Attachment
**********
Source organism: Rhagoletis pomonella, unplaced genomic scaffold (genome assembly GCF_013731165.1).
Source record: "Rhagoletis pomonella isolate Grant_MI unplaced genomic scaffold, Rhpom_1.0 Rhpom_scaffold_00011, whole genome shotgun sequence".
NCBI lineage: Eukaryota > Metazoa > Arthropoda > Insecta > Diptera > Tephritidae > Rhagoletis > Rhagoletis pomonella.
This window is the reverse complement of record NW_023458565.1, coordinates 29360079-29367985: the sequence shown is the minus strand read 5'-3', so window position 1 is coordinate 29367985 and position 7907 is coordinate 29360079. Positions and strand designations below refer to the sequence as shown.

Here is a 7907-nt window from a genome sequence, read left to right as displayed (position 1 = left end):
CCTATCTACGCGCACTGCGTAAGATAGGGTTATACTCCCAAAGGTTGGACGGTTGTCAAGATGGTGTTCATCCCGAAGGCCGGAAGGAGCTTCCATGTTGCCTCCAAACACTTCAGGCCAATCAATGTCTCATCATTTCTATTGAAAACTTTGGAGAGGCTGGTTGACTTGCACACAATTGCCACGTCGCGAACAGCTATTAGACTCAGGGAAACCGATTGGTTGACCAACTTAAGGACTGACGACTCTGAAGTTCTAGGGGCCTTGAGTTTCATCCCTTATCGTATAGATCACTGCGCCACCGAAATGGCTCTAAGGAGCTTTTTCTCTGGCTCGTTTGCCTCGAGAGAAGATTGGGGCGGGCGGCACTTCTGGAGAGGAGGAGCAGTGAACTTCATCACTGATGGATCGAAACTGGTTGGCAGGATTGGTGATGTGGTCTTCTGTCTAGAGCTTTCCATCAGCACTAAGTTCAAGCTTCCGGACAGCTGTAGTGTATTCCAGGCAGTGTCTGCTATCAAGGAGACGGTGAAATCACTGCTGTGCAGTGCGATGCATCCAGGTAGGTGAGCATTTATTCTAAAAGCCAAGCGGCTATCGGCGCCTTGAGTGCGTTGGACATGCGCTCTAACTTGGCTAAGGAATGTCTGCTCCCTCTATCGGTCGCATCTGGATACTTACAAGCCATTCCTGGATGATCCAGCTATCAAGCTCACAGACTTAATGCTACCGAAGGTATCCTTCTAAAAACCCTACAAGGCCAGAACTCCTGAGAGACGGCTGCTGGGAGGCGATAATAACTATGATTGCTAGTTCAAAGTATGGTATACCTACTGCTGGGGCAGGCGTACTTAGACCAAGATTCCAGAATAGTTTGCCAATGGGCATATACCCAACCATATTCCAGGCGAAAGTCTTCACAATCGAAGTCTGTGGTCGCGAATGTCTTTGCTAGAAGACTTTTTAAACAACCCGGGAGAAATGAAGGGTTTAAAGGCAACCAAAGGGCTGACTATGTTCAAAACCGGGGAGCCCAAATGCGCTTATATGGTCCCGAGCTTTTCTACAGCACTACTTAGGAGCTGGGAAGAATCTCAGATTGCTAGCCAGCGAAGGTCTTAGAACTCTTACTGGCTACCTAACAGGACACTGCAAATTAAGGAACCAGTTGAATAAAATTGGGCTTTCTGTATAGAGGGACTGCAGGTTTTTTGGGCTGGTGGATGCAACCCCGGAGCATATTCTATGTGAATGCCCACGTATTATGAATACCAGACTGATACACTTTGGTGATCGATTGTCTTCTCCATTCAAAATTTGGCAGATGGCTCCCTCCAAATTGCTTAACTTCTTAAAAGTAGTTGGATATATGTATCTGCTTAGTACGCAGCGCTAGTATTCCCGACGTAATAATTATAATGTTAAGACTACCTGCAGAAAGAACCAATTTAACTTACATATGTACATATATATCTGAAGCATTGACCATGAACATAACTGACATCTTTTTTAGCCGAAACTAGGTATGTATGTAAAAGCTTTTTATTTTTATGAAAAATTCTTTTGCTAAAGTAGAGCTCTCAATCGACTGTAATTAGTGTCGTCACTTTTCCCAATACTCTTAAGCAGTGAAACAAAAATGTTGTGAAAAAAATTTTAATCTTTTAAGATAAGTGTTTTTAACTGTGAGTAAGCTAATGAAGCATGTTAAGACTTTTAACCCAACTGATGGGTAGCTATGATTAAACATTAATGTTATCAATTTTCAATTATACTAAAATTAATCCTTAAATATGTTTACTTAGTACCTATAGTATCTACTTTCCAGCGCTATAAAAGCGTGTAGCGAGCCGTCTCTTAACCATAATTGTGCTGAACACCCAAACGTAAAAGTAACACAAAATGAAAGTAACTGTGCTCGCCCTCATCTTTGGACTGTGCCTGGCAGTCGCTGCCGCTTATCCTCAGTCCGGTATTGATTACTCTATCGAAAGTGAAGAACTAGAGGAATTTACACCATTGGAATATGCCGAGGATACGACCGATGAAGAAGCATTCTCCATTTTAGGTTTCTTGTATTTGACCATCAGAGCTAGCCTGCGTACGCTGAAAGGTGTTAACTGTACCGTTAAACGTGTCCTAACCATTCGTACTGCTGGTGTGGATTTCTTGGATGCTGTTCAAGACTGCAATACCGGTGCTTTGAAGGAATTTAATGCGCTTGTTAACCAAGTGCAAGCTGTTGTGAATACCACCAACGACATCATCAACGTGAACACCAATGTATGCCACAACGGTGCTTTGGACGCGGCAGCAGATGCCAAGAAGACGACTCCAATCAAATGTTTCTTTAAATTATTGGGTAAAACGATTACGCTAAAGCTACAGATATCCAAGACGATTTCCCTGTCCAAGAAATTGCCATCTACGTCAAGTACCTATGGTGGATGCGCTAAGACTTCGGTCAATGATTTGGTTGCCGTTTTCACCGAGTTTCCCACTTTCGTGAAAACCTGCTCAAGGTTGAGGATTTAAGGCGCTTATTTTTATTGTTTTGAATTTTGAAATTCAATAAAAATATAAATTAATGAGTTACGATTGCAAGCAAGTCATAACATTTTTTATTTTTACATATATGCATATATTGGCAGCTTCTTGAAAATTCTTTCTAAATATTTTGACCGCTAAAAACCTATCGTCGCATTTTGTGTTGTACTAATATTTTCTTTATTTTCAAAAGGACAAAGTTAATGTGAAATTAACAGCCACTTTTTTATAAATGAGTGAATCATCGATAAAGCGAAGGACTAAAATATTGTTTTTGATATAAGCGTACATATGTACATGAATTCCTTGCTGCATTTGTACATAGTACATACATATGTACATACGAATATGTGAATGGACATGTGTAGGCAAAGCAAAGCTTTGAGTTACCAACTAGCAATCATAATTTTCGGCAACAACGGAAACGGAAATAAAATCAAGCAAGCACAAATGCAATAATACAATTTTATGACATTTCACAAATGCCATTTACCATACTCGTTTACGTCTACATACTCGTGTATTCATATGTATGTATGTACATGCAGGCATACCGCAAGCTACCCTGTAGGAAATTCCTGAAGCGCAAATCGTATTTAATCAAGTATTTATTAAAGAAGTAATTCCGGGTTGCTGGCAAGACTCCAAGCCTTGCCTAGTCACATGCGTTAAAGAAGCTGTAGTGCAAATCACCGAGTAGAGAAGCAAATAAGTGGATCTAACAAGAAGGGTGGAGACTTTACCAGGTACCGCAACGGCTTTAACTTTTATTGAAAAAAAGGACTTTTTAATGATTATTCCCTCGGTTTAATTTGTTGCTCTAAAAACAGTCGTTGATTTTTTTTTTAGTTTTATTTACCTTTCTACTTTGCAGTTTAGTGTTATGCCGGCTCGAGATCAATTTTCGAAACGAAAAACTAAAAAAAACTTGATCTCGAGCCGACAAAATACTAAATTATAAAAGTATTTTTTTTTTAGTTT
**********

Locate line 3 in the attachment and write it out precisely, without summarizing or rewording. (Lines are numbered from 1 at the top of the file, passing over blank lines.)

NCBI lineage: Eukaryota > Metazoa > Arthropoda > Insecta > Diptera > Tephritidae > Rhagoletis > Rhagoletis pomonella.